You’d imagine that with this smorgasbord of biases we’d be in trouble. And in fact, the problem with all of them is that they can take us out of touch with reality and they do have negative consequences! 

I view good mental health as basically being in touch with reality and I believe we suffer when we are out of touch with the real world.  So, biases and emotional reasoning can lead to all kinds of problems: conflict with others, maladaptive behaviour, internal contradictions and stresses and overall, a precarious balance in life.

But fortunately, our mind, in the right circumstances, is also designed to be curious, to be interested in anomalies.  There is a positive joy in new insights and new ways to understand the world. In fact, we are the most creative of the species.  The key for this openness of mind is if we are relaxed.  If we feel safe.  Then our curiosity trumps our need for certainty.  Then our mind can become absorbed in inquiry rather than being emotionally reactive. 

The polar opposite of biased thinking is what the 18th century romantic poet John Keats called Negative Capability: that is, quote: “when a man is capable of being in uncertainties, mysteries, doubts, without any irritable reaching after fact and reason”. 

So, holding the mind open longer and longer allows more of reality to be included. It allows for new connections in our brain, for new insights. This contemplative turn of mind is the ultimate in objectivity as we search for the deeper truths that sit under an often-confusing world.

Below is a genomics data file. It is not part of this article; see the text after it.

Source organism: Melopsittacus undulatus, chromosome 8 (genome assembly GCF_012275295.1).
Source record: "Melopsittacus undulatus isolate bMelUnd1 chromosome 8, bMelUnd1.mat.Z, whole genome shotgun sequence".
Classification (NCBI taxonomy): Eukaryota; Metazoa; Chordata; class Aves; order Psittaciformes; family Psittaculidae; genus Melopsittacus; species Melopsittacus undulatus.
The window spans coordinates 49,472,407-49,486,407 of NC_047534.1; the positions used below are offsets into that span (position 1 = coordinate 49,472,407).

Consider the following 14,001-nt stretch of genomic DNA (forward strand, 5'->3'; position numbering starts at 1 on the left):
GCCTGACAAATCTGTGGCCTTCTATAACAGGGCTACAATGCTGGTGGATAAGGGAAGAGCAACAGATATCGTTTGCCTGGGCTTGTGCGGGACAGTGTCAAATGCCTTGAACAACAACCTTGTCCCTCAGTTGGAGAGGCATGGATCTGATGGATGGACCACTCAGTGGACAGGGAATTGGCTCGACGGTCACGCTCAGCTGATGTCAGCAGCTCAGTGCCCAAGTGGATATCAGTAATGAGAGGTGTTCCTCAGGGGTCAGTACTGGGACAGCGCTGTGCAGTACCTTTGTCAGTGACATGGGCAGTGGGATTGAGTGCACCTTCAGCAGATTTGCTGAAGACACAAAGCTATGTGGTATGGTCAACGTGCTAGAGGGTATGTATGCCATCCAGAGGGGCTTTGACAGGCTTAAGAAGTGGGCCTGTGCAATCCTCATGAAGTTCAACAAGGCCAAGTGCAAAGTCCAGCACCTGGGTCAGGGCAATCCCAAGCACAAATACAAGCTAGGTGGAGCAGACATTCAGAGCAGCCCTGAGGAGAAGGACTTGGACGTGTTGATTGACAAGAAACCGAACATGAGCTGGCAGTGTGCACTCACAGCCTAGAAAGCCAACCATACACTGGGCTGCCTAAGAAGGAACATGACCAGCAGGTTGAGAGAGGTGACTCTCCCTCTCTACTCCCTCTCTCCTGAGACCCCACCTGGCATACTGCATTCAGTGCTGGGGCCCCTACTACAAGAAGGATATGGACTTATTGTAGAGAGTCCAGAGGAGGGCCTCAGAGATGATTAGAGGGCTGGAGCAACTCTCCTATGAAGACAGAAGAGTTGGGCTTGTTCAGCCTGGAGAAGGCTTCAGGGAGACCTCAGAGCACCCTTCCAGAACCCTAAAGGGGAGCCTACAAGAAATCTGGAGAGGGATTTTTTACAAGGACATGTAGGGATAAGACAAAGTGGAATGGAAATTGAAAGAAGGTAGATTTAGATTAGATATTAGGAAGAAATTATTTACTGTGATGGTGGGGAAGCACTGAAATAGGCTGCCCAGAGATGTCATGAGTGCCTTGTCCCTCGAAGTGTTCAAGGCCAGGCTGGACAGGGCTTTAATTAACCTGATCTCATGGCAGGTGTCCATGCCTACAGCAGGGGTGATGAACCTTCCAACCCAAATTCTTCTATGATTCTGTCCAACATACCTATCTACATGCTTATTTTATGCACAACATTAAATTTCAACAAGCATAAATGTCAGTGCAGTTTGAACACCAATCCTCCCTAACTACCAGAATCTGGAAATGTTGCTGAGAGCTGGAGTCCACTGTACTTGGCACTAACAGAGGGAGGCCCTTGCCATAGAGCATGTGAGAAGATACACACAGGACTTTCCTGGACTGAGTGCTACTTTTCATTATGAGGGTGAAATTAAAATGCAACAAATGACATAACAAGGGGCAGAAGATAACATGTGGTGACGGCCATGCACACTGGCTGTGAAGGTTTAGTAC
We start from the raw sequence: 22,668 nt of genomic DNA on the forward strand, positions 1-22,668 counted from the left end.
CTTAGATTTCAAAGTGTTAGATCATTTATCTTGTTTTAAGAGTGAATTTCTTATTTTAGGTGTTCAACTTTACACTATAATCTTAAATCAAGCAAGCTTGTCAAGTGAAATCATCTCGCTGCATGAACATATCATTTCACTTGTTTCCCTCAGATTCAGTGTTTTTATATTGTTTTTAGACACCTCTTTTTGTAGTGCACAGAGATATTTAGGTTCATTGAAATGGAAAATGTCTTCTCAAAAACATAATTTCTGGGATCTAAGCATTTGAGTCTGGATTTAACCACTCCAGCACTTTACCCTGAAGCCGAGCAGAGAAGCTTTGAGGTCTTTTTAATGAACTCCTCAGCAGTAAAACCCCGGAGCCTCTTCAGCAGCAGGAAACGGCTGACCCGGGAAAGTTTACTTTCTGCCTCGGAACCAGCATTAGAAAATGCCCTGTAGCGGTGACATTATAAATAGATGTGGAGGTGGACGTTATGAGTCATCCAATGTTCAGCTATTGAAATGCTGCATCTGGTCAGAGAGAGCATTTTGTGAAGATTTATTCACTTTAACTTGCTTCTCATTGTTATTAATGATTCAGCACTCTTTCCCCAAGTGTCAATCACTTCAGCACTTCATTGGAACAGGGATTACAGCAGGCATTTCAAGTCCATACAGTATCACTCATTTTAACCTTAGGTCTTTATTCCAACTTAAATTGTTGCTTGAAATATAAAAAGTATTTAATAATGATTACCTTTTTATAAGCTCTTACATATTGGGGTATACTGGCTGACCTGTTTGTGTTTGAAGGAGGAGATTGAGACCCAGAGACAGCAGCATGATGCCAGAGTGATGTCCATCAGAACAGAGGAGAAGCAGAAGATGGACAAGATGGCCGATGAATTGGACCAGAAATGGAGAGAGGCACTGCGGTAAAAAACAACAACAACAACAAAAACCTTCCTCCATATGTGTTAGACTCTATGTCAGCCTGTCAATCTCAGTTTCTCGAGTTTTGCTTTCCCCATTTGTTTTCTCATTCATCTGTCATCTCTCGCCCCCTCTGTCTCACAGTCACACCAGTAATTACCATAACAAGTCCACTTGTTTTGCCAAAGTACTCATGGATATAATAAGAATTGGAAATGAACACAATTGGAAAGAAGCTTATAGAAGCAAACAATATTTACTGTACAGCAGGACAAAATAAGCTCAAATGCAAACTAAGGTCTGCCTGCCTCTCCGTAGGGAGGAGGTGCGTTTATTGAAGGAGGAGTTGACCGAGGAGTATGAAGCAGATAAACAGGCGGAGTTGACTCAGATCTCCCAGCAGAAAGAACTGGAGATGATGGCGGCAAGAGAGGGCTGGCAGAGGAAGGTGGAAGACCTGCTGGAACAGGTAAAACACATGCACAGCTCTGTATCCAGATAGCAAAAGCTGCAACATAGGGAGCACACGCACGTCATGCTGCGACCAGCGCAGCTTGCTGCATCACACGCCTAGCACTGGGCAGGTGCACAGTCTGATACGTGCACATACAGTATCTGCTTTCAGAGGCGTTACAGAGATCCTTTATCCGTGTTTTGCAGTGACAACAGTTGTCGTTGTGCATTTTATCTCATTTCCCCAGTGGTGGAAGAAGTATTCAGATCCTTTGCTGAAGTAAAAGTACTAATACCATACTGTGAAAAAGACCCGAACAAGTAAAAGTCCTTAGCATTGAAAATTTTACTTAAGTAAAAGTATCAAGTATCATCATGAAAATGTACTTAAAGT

Another doorway to this mental curiosity is social safety and connection. Many studies have shown that when we feel socially supported and connected our thinking becomes more open, strategic and innovative. These studies reveal that the release of the hormone oxytocin brings about these deep physiological and psychological shifts. So, we should share our uncertainties and vulnerabilities with trusted others to help relax and open our minds.

And this openness of mind and heart can be developed directly with mindfulness practices.  In Buddhist approaches a fundamental goal is the development of equanimity – which is a general ‘okayness’ with whatever reality presents to us. 

Neither pushing away the unpleasant, nor clinging to the pleasant, equanimity is developed by curious attention to experience, allowing it to unfold and reveal itself. It is the opposite of the kind of emotional reactivity so characteristic of our polarised times.

One can only guess what life was like for our distant forebears on the African Savannah, but I can imagine that after their hunger was sated, they would have had plenty of time to sit together contemplating and discussing the beauty and mysteries of nature.  Our human history as a whole attests to the creative outcomes of this.

So, considering again that talk in New York, maybe those few creative workers who raised their hands were onto something after all!  It is quite likely they had learned that impasse demonstrates not the insufficiency, but the creative intelligence, of their minds and signals the need for curious, patient contemplation.

Perhaps they had discovered that uncertainty is not the enemy, but a doorway to openness and creative thought.